A mysterious waste disease observed in starfish around the world may be the result of shortness of breath associated with ocean warming, according to a new study. According to scientists, these environmental changes are likely to lead to a lack of oxygen in the oceans, causing starfish to “drown”.
In research published online Wednesday in the Frontiers in Microbiology JournalScientists explained cases of the so-called Sea Star Wasting Syndrome. The disease, which causes the creature’s tissues to break down and eventually fragment, can trigger mass death. Outbreaks recorded over the past seven years have even put some species at risk of extinction.
Now scientists may finally know what they are to blame for: The warming of sea temperatures is leading to an increase in the organic material and bacteria that take up oxygen in these watery habitats. The resulting low-oxygen environments prevent starfish from breathing properly, the researchers found.
“As humans, we breathe, we ventilate, we bring air into our lungs, and we exhale,” said Ian Hewson, a biological oceanographer at Cornell University and one of the authors of the new study. said in a statement. “Starfish distribute oxygen over their outer surface through small structures called papules, or skin gills. If the papules do not contain enough oxygen, the starfish cannot breathe. “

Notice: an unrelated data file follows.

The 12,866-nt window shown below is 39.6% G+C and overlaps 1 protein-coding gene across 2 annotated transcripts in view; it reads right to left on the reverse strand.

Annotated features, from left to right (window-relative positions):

Hewson and colleagues discovered that warming conditions can lead to above-average concentrations of organic matter in the ocean, which allows a type of bacteria called copiotropes to thrive. These microorganisms feed on carbon and consume oxygen in the water when they consume organic substances.
When starfish cannot get enough oxygen in these environments, they experience shortness of breath and begin to develop the lesions characteristic of starfish wasting syndrome, according to the study.
“It’s a cascade of problems that begins with changes in the environment,” said Hewson.
Scientists have been eager to find the root cause of Sea Star Wasting Syndrome as the disease can lead to large deaths.
“When you have a dead and rotting starfish next to healthy starfish, all of that dead body’s organic matter drifts and powers the bacteria, creating a hypoxic environment,” Hewson said. “It looks like a disease is being transmitted.”
Hewson added that more research is needed to better understand the environmental conditions that contribute to Sea Star Wasting Syndrome. This could include expanded studies to examine the broader domino effects.
“We should now include microorganisms that are not directly causing the pathology as they may be key to affecting starfish health,” he said.